I would suggest a restaurant called Vatan, an Indian vegetarian place on 3rd Ave. I know, it's not exactly your typical, romantic French bistro, but I think you could have quite an intimate dinner here. First, the place is quiet and very calm. The tables are all little booths, so you have some separation from the rest of the restaurant. You can even sit at tables closer to floor level, so on cushions on the floor. The food is very fairly priced (meaning you can eat well and amply for $30 each) and it's served in 3 courses if I recall, with each course comprised of little tastes of a few different dishes. Very fresh chutneys and bread. A real different, and fun, way to spend a quiet night together.

"After all, these are supposed to be gutsy spuds, not white tablecloth social climbers."

Link to comment
Share on other sites

I would suggest a restaurant called Vatan, an Indian vegetarian place on 3rd Ave. I know, it's not exactly your typical, romantic French bistro, but I think you could have quite an intimate dinner here. First, the place is quiet and very calm. The tables are all little booths, so you have some separation from the rest of the restaurant. You can even sit at tables closer to floor level, so on cushions on the floor. The food is very fairly priced (meaning you can eat well and amply for $30 each) and it's served in 3 courses if I recall, with each course comprised of little tastes of a few different dishes. Very fresh chutneys and bread. A real different, and fun, way to spend a quiet night together.

Vatan's decor, something like a village setting, is quite charming. The booths do make for privacy and, as I recall, they all require sitting on the floor on cushions. (You are asked to remove your shoes.) They do have a few regular tables for those, like my husband and me, who prefer not to sit on the floor. One caveat about the food. There is a set menu, so absolutely no choice. Appetizers come spiced as the chef prefers, and I would categorize them as very spicy. With main course items, however, the server does ask for the diner's spiciness preference.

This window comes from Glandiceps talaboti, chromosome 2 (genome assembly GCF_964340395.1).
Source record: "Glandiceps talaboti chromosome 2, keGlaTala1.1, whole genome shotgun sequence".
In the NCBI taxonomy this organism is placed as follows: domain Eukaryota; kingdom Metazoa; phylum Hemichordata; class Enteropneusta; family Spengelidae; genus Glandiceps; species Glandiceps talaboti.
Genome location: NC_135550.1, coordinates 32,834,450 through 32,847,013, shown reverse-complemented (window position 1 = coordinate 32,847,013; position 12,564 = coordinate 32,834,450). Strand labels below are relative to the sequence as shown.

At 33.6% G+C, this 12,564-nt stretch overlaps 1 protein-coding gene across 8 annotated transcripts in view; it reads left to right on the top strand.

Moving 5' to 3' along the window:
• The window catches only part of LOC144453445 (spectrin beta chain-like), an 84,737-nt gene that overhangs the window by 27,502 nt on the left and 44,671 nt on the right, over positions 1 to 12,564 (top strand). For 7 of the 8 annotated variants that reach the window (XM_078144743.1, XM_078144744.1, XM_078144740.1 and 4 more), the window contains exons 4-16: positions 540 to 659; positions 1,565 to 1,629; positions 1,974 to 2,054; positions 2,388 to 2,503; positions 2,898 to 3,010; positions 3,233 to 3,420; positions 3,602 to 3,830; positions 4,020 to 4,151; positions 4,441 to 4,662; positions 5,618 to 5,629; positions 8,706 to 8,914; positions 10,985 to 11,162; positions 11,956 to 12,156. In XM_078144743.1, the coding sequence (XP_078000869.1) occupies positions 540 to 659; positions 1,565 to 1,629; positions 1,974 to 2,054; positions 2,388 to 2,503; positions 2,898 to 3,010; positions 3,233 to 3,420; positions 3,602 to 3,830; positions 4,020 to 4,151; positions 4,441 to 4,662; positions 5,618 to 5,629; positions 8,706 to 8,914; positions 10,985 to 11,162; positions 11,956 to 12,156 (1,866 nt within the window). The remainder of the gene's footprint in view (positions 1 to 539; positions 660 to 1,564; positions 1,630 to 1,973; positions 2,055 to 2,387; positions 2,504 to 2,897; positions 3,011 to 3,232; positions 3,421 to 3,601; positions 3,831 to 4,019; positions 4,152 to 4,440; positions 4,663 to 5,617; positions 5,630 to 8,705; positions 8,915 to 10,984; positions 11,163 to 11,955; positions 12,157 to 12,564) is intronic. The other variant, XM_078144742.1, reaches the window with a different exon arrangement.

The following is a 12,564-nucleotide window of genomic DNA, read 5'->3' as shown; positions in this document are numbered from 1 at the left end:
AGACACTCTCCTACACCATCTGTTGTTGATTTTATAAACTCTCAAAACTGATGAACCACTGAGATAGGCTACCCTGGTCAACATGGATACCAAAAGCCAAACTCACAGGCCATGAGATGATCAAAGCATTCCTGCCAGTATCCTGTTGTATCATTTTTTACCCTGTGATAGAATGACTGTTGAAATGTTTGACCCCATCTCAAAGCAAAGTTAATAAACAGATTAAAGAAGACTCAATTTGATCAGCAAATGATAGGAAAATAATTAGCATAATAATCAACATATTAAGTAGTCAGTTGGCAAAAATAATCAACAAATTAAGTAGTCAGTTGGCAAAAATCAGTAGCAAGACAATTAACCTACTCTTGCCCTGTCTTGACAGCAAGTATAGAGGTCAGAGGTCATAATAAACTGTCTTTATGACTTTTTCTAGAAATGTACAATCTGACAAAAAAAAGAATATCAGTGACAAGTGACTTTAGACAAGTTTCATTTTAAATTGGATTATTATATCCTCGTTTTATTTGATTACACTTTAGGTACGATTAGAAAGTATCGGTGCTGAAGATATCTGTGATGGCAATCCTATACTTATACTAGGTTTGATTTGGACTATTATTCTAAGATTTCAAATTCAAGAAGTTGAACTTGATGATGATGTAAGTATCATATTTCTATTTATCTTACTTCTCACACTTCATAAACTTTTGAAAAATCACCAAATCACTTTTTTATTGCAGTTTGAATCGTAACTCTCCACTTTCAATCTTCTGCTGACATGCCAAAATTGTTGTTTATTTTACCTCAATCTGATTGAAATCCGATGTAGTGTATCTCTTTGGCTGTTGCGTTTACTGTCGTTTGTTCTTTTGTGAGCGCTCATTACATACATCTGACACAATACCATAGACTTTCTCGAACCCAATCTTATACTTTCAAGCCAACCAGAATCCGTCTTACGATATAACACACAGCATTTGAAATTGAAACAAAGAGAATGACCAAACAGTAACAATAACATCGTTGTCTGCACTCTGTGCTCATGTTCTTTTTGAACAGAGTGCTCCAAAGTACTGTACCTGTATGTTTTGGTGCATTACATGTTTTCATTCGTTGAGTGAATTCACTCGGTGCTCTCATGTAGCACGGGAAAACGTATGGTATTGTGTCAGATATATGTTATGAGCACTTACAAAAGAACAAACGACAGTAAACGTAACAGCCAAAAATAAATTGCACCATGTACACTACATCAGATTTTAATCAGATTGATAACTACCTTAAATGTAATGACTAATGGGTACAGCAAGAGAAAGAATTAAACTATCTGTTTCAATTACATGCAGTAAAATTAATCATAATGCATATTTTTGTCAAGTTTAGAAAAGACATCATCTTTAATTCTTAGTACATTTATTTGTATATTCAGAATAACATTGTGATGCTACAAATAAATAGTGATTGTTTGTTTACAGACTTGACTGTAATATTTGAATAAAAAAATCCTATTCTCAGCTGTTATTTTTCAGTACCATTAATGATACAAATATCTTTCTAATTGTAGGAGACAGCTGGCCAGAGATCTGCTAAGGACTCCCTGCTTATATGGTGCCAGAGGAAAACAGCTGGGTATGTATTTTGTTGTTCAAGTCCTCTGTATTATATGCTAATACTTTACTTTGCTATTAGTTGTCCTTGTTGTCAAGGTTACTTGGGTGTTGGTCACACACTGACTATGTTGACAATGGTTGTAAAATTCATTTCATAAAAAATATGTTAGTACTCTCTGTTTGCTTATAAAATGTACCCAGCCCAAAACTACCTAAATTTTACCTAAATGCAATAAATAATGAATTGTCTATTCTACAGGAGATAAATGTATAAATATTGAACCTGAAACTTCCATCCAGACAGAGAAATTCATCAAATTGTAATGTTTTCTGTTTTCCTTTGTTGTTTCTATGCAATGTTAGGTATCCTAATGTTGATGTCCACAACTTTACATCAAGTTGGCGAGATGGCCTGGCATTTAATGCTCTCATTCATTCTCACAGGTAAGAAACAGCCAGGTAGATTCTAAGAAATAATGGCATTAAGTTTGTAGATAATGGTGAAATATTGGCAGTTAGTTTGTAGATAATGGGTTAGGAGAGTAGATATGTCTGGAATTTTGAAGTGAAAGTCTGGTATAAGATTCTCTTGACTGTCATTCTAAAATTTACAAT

Link to comment
Share on other sites

One of by Land, in the village. It works for me.

This is a joke, right?

For the OP's benefit: One if by Land, Two if by Sea is not only out of the price range (around $70 for its prix fixe), but is mediocre food-wise and has the tackiest "romantic" decor this side of a tiki hut (think plastic flowers) and is pretty much patronized by tourists getting engaged.

Link to comment
Share on other sites

When I was a "starving" student at the CIA, I used to love going to La Petit Auberge, on Lexington in the 20s somewhere. I don't even know if it's still there, but it had solid bistro food in a cozy atmosphere at student-friendly prices.

**I just checked Zagat online - it IS still there! On Lexington between 27th and 28th.

Edited by gmi3804 (log)
Link to comment
Share on other sites

  • 10 months later...

Hi all, just wondering if anyone has any favorite romantic restaurants to add to the list. (or if certain recommendations, like Cafe des Artistes or River Cafe still stand.) Friends of mine are getting married and honeymooning in NYC--she asked me for recommendations, and I told her some of my favorites, but I'd love to add to the "most romantic places" list...

One place I definitely won't send them, based on a lot of posts, is One If By Land!

Link to comment